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Attorney Eugene Scalia

Attorney Eugene Scalia, President Donald Trump's pick to be the next Labor Secretary, moderated a panel during the 2016 National Lawyers Convention in Washington, D.C. (Photo: The Federalist Society/YouTube)

Trump Provokes Outrage With Plan to Nominate Ex-Walmart Attorney Eugene Scalia as Next Labor Secretary

"The Labor Dept should be a champion for workers, not corporations that pay minimum wages."

Jessica Corbett

Workers and labor rights advocates expressed outrage after President Donald Trump announced on Twitter late Thursday that he intends to nominate former Walmart attorney Eugene Scalia—son of the late U.S. Supreme Court Justice Antonin Scalia—to replace outgoing Labor Secretary Alex Acosta.

Less than a week after Acosta announced his resignation following days of controversy over a sweetheart plea deal he struck with alleged child rapist Jeffrey Epstein, Trump revealed his nomination plans in a pair of tweets, claiming that Scalia "has led a life of great success in the legal and labor field."

The president's announcement came as a surprise to some politicians and observers who had expected Patrick Pizzella—Acosta's deputy who is temporarily leading the Labor Department—to receive a formal nomination for the role.

Scalia reportedly accepted Trump's offer. The 55-year-old is currently a partner in the Washington, D.C. office of the corporate law firm Gibson, Dunn & Crutcher.

According to The Associated Press:

In private practice, Scalia has been known for his challenges to federal regulations on behalf of corporate clients. Scalia's law firm biography cites his "success bringing legal challenges to federal agency actions."

If confirmed, Scalia will be returning to the department where he previously served as solicitor in President George W. Bush's administration, overseeing litigation and legal advice on rulemakings and administrative law. He has also worked for the U.S. Department of Justice. From 1992-93, Scalia served as a special assistant to Attorney General William Barr during his first stint as attorney general.

Heidi Shierholz, senior economist and director of policy at the Economic Policy Institute, said in a statement Friday that Scalia "has spent his career fighting for the interests of financial firms, corporate executives, and shareholders rather than the interests of working people."

"He actually argued in court against the 'fiduciary' rule, the Department of Labor rule that would have simply required retirement advisers to work in the best interest of their clients—outlawing common practices such as financial advisers steering retirement savers toward investments that provide a good commission, but a lower rate of return," Shierholz pointed out. "This is another fox-guarding-the-hen house selection that defines the Trump cabinet."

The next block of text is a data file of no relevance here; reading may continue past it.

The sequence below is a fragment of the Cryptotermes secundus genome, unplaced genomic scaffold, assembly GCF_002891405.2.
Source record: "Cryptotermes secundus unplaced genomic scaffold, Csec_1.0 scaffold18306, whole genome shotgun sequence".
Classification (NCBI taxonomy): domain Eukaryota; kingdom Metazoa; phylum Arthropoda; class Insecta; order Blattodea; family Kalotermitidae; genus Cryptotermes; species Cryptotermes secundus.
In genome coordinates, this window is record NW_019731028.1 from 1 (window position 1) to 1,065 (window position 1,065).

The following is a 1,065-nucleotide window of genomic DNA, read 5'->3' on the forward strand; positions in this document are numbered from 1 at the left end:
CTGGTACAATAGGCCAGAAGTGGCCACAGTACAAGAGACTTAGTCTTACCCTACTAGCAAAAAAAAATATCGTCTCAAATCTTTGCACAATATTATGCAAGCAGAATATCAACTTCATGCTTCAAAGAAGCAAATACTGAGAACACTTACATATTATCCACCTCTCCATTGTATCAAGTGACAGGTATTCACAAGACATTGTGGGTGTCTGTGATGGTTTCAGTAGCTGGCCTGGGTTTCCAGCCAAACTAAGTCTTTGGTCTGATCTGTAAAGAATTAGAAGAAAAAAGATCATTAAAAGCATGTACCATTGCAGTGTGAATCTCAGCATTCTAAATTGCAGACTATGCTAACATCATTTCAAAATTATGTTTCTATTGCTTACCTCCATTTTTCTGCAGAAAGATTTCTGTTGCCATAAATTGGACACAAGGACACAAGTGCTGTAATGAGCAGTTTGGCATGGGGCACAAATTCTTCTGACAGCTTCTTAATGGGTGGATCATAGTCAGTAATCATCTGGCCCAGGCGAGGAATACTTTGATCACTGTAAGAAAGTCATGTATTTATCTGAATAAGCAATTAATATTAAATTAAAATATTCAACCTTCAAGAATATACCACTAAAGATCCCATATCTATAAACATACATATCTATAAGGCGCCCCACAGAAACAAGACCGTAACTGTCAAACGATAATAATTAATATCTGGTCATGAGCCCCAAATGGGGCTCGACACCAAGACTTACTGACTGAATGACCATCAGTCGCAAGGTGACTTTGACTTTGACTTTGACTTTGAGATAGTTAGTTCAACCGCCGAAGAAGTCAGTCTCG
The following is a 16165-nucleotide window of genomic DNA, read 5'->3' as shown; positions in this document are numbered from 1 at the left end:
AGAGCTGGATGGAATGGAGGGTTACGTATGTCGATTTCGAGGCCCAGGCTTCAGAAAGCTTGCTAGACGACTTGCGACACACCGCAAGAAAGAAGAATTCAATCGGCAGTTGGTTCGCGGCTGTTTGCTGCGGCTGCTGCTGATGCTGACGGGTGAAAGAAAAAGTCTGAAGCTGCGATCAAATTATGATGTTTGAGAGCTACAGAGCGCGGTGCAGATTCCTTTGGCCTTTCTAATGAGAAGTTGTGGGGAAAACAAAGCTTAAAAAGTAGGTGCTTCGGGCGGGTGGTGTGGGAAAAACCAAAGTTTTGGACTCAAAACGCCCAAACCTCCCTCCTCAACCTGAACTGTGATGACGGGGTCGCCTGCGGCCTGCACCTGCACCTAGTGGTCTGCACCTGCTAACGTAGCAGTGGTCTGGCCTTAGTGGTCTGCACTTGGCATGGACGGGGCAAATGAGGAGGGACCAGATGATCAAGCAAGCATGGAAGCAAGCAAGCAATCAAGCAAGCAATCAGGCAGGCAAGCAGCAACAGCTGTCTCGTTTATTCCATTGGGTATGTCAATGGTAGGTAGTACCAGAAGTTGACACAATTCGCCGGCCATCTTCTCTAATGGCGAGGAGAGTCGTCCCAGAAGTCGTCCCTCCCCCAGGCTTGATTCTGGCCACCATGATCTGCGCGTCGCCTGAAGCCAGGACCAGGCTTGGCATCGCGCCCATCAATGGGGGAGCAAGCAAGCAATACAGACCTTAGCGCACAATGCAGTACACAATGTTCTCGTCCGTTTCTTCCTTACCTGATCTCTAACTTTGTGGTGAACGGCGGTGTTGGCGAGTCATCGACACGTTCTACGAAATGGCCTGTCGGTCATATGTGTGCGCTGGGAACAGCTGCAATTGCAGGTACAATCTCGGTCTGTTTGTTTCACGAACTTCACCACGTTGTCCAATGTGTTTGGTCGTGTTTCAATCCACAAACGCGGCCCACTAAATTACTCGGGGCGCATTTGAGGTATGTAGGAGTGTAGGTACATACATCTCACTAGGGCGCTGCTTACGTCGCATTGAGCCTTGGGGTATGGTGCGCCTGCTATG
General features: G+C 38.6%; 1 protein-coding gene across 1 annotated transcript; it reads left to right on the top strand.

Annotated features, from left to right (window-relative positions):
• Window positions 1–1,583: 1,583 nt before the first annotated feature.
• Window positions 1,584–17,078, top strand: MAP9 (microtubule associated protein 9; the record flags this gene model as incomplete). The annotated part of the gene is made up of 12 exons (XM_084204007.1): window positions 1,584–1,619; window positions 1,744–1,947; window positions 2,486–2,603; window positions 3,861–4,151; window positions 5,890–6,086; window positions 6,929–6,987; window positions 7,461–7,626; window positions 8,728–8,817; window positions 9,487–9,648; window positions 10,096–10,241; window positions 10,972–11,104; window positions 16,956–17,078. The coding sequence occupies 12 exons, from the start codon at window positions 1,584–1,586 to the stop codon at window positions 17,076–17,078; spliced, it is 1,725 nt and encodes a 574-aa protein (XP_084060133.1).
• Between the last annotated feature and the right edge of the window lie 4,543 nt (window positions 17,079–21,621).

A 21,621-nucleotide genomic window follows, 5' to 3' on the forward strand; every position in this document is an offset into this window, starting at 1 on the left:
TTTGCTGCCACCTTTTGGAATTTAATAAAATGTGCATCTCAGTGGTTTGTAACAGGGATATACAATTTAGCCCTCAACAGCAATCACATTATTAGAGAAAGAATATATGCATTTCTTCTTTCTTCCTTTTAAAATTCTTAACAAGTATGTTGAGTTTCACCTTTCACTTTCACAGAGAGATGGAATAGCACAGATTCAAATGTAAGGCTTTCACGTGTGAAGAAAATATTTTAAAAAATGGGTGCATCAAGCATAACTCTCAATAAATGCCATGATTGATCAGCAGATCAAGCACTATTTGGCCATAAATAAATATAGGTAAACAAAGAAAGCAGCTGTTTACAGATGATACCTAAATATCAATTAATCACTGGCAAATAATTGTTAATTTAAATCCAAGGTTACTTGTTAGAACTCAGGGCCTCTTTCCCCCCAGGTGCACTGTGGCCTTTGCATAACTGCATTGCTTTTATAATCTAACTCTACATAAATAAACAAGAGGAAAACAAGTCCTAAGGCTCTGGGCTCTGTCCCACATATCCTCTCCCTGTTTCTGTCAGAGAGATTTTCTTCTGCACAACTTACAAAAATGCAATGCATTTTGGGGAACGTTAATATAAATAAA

Like his infamously far-right father, the younger Scalia "is a member of the Federalist Society, a conservative legal organization that has attained enormous influence within the Trump administration," The New York Times reported Thursday.

"The appointment is likely to be contested by Democrats and labor unions because Mr. Scalia has a long record of representing Walmart and other companies that pushed back against unions and tougher labor laws," the Times noted. "In 2006, he helped Walmart triumph in a prominent fight against a Maryland law that would have required companies with more than 10,000 workers to either spend at least 8 percent of their payroll costs on healthcare, or pay into a state Medicaid fund."

Scalia's history with Walmart—and his broader record as an advocate for corporate interests—sparked swift calls for the Republican-held U.S. Senate to reject his nomination.

"This guy was a management-side attorney for Walmart—one of the most anti-union and anti-worker corporations in our country," tweeted Aryeh Alex, a local public official from Ohio. "The Labor Dept should be a champion for workers, not corporations that pay minimum wages."

Eunic Ortiz, national political communications lead at the Service Employees International Union (SEIU), also referenced the Walmart case in a tweet:

Given his record, critics concluded Scalia "has no business representing working people as your next Secretary of Labor."

"President Trump has again chosen someone who has proven to put corporate interests over those of worker rights," Democratic Senate Minority Leader Chuck Schumer (N.Y.) said Thursday. "Workers and union members who believed candidate Trump when he campaigned as pro-worker should feel betrayed."

This post has been updated with comment from the Economic Policy Institute.


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